Still, even rigorous evaluations can be discontinued due to political decisions. “Sometimes, everything gets put on hold because there’s an election going on,” explains Straus.
One way to avoid evaluations being overly determined by the politics of the day is to set up an independent body. Naylor’s report has called for a $1 billion national innovation fund that would integrate implementation and evaluation in order to scale up and improve delivery models. Such a fund is not without precedent. In 2010, the US government launched such an initiative, an “Innovation Center” that has a billion-a-year budget to evaluate programs to see if they save the system money or improve health outcomes and to scale up those programs that are proven to be successful. “The evaluation team is right there from the start of the model,” explains Hoangmai Pham, a director at the Innovation Center of Centre for Medicaid and Medicare Innovation. The Innovation Center has funded dozens of projects, and one so far has met the cost-saving criteria to be scaled up, while the others are continuing to be adapted and evaluated.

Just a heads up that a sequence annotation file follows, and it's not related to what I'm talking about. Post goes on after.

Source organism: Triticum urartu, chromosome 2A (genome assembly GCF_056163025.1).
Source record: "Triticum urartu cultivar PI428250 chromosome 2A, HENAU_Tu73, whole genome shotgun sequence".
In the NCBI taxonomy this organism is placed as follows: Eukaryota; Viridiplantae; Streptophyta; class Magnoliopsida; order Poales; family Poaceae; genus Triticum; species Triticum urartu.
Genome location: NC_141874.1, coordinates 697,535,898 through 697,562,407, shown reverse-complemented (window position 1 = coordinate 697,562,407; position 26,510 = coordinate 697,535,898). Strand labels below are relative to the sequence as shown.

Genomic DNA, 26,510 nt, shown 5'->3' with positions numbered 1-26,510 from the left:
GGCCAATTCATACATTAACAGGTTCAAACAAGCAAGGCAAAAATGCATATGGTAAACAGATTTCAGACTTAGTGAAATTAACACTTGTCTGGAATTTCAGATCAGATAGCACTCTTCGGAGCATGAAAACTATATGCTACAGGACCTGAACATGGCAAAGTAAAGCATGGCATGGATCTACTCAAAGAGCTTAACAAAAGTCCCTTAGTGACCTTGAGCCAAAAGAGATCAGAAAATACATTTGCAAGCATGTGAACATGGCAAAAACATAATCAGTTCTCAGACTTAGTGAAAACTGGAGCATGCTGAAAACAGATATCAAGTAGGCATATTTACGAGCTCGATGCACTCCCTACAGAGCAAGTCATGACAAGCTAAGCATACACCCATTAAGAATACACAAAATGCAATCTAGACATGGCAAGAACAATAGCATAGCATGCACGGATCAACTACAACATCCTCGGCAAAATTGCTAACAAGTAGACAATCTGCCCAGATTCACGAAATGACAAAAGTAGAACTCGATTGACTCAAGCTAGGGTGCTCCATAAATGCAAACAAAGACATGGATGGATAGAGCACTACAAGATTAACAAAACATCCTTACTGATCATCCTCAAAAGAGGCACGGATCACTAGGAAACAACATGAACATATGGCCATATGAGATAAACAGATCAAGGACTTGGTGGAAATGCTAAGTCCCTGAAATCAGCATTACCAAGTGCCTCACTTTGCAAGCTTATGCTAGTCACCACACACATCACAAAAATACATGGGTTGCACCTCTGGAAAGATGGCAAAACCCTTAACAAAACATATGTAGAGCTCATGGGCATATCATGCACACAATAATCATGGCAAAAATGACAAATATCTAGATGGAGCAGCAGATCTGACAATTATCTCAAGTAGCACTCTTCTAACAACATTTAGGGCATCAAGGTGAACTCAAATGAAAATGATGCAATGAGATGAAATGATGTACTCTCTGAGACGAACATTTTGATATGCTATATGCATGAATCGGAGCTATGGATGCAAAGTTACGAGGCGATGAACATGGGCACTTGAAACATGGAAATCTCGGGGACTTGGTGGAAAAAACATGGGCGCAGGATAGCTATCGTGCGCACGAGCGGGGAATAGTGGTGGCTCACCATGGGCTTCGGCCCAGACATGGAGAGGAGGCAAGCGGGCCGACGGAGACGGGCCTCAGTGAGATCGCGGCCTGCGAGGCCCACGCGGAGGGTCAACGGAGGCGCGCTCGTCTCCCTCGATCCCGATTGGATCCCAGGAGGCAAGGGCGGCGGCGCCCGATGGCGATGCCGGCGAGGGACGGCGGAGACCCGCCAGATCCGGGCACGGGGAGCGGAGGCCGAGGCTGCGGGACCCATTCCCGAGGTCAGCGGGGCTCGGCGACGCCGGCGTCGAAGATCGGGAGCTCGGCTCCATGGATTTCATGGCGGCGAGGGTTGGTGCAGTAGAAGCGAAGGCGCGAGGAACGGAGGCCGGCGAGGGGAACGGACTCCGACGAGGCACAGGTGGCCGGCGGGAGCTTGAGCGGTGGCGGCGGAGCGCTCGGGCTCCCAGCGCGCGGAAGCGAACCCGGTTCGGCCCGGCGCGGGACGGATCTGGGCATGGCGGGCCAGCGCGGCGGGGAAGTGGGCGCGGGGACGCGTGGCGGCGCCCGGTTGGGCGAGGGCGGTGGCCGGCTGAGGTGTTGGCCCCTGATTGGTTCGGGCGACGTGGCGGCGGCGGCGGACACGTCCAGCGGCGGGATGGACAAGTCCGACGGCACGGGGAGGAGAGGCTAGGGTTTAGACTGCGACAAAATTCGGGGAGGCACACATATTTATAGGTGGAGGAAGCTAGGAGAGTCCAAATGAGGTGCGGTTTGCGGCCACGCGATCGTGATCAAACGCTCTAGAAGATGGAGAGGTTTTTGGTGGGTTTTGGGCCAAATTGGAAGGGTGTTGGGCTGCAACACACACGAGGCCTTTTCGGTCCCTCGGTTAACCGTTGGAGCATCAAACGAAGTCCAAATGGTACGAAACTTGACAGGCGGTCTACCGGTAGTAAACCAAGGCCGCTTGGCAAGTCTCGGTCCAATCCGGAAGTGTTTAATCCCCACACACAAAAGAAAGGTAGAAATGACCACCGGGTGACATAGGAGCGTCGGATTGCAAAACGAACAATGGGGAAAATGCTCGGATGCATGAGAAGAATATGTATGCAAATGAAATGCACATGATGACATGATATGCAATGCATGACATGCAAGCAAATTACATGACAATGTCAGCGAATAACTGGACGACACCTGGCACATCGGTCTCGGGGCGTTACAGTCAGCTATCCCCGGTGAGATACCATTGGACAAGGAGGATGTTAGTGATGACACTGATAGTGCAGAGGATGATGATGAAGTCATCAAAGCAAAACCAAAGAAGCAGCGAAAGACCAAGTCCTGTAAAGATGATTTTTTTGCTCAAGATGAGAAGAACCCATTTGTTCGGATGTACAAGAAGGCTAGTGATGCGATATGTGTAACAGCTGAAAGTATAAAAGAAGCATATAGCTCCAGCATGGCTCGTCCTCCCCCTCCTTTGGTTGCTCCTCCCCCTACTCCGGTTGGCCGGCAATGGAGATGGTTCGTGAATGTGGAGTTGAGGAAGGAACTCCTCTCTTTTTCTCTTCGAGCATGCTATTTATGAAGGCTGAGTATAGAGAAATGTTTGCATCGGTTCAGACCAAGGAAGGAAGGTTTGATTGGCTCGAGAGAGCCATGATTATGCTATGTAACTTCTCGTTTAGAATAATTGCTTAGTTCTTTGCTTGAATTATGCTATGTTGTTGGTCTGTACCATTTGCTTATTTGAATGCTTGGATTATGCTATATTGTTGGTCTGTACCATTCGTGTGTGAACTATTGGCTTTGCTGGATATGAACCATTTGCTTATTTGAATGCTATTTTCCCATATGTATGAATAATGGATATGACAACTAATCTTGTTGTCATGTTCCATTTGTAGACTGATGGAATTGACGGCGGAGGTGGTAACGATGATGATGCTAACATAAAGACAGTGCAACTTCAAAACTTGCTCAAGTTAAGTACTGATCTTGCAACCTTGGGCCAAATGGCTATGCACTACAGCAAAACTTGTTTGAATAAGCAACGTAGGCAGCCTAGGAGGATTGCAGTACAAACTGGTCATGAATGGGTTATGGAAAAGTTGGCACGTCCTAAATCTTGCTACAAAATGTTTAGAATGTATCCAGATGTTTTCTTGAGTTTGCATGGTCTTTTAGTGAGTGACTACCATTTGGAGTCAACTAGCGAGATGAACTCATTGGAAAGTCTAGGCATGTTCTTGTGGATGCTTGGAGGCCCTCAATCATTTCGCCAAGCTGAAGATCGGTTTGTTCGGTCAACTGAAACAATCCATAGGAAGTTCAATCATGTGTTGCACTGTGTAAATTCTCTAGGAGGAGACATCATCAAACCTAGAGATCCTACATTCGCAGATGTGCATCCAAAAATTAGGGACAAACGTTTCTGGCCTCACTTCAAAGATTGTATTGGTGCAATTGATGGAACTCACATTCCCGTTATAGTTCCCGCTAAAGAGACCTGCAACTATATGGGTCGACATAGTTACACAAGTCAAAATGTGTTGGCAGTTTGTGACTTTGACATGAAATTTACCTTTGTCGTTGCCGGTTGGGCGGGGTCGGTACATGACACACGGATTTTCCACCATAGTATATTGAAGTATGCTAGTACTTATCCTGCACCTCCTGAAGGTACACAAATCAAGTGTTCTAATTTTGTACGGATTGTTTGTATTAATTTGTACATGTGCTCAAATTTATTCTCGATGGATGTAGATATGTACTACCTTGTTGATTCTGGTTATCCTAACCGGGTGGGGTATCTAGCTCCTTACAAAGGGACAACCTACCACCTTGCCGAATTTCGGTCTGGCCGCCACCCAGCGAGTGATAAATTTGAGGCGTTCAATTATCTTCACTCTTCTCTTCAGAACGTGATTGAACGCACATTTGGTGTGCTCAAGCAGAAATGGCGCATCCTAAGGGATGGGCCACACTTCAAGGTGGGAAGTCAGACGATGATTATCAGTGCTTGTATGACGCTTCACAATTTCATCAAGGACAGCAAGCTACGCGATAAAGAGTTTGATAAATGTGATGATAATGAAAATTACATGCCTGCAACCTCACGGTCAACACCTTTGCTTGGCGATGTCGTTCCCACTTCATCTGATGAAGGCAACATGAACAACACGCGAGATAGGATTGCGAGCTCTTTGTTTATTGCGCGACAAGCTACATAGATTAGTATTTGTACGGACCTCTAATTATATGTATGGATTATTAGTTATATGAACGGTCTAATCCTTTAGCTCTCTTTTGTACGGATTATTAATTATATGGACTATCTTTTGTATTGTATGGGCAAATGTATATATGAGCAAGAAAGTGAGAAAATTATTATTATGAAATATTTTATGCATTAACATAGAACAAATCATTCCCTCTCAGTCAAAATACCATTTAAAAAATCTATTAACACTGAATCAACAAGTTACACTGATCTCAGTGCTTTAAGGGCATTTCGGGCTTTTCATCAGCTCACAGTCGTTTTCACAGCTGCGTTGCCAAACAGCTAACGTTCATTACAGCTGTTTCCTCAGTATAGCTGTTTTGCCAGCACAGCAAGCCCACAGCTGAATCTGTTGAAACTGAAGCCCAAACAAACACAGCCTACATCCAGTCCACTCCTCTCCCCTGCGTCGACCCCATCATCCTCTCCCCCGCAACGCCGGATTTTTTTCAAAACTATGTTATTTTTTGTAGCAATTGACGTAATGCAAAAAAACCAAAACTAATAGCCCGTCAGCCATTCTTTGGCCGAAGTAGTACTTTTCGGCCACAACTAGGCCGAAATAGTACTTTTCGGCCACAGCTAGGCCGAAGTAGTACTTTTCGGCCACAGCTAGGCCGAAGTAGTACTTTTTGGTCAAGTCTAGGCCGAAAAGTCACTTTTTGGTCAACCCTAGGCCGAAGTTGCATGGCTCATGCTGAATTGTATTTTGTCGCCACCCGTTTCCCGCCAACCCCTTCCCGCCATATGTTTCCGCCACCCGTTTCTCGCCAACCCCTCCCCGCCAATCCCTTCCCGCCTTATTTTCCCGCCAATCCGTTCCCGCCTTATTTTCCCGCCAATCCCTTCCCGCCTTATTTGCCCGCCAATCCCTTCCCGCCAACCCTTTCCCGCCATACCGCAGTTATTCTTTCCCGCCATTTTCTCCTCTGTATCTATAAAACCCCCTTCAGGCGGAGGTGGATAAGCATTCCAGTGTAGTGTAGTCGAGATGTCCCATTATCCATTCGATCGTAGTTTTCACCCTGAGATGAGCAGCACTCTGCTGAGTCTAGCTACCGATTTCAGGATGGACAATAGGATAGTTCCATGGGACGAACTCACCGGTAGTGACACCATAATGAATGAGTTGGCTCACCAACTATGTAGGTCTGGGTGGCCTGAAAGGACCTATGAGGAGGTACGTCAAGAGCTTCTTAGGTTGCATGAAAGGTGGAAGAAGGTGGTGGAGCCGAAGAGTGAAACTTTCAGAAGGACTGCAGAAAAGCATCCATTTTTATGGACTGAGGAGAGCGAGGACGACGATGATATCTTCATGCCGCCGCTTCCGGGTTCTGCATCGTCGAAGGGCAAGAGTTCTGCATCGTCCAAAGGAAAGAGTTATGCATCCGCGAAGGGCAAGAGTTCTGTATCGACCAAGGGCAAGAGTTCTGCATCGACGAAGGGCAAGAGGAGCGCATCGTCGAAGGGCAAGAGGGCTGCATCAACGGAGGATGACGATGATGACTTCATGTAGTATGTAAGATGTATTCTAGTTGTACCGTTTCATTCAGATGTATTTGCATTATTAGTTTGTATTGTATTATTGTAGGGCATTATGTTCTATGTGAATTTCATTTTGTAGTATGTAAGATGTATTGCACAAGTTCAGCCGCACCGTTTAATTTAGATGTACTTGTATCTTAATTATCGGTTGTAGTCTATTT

While the fund may seem costly, it represents only half a per cent of Canada’s total health care budget – proportionately less than what other industries spend on research and innovation, Wodchis points out. “We need to do the research to refine and improve the programs so we can move from the Model T to the Tesla,” says Wodchis.